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A rotary tool is a hand held power tool with a variety of rotating accessory bits and attachments that can be used for cutting, carving, sanding, polishing and many other applications.
The smaller rotary tools use high RPMs to maintain the correct cutting conditions for the tool bits. They have low torque which makes them safer for freehand use than the larger higher powered models or similar power tools. A wide variety of accessories are available for applications such as cutting, carving, sanding, polishing, and grinding. The carving (or cutting) bits are referred to as burrs and are similar to those used by dentists.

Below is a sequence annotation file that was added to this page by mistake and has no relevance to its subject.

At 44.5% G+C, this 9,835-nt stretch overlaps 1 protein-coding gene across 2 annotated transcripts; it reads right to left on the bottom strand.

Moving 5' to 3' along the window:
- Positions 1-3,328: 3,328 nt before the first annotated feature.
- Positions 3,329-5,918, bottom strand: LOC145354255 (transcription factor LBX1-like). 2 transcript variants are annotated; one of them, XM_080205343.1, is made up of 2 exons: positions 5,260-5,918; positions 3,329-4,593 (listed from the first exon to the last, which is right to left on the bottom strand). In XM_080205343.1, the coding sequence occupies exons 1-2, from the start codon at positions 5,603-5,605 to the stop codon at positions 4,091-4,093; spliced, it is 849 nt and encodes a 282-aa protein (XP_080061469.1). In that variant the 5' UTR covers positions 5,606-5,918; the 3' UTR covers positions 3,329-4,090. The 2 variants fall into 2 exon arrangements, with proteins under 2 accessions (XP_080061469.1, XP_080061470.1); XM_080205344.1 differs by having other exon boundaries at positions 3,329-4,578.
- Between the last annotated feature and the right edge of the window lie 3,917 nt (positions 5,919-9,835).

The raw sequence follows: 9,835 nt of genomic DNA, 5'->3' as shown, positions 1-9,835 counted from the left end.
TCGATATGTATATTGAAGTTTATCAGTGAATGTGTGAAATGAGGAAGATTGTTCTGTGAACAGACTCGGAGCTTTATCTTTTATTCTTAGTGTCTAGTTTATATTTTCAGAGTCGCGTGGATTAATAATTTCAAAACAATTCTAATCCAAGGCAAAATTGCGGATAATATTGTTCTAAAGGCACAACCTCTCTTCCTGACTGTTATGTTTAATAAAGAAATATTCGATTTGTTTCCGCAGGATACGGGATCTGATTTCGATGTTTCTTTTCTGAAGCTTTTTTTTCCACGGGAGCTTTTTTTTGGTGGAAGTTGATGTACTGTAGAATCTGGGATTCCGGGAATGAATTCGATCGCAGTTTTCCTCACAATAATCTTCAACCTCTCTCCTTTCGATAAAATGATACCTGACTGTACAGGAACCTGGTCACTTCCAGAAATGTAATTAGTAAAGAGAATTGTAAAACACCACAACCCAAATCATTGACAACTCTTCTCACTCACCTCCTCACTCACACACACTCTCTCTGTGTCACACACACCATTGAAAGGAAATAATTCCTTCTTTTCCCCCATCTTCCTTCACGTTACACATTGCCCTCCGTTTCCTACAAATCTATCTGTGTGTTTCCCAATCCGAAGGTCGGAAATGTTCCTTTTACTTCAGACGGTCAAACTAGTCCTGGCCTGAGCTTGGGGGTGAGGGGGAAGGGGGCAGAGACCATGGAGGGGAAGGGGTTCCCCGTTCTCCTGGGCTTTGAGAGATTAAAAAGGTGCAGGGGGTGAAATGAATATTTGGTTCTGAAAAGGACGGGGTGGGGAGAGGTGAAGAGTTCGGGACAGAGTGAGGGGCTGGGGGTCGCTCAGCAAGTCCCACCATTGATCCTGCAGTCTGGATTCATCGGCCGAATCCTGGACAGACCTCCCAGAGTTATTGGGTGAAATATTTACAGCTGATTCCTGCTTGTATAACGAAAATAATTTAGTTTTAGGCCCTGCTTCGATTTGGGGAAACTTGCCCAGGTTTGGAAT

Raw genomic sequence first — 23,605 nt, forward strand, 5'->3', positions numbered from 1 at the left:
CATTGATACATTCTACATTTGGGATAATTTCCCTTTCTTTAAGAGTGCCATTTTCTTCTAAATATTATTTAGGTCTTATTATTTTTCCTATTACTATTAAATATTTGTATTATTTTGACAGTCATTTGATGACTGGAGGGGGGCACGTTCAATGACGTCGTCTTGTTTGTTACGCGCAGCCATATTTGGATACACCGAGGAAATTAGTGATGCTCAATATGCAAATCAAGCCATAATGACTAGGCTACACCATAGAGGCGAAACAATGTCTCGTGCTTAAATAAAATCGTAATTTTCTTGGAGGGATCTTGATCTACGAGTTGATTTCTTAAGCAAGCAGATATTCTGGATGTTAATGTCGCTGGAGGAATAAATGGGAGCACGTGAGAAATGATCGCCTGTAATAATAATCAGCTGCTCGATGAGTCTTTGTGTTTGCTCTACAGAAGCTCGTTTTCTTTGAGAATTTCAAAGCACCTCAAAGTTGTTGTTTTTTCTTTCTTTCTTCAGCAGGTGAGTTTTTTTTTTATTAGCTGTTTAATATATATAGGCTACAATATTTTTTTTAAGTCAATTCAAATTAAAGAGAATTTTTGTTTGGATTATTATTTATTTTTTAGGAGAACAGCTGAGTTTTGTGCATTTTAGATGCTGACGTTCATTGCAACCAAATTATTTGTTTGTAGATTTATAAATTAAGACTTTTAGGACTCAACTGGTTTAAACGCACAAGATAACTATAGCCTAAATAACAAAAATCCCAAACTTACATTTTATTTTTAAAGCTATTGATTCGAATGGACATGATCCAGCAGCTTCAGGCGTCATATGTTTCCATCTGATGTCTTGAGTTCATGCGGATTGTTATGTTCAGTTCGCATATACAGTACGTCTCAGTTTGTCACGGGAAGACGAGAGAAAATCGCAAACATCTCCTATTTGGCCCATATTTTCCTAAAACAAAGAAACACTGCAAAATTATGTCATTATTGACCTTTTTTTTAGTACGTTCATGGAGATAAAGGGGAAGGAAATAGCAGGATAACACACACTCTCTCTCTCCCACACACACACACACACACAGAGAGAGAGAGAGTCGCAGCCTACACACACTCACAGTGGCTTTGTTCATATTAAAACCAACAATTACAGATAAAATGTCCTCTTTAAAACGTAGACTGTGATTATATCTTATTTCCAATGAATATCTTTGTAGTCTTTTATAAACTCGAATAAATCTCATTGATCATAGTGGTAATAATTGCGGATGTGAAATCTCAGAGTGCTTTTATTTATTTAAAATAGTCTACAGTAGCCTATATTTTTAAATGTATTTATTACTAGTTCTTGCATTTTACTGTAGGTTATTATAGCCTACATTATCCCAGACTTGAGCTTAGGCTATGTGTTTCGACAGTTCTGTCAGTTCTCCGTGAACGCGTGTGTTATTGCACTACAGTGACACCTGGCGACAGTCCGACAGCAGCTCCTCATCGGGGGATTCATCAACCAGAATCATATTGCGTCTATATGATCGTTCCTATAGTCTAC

Rotary tools are sometimes called "Dremels" because of the market strength of Dremel, a particular brand. But the Dremel name is still protected and is far from legally genericized.
A tool similar to a rotary tool but larger and more powerful is a die grinder. Objectively there is little difference, and much overlap of principle and usage, between die grinders, rotary tools, and various surgical and dental drills. All are essentially just a powered spindle that chucks cutting tools, usually with a collet or quick-change indexable system, and the power is usually supplied either pneumatically, electrically, or via a flexible shaft drive.
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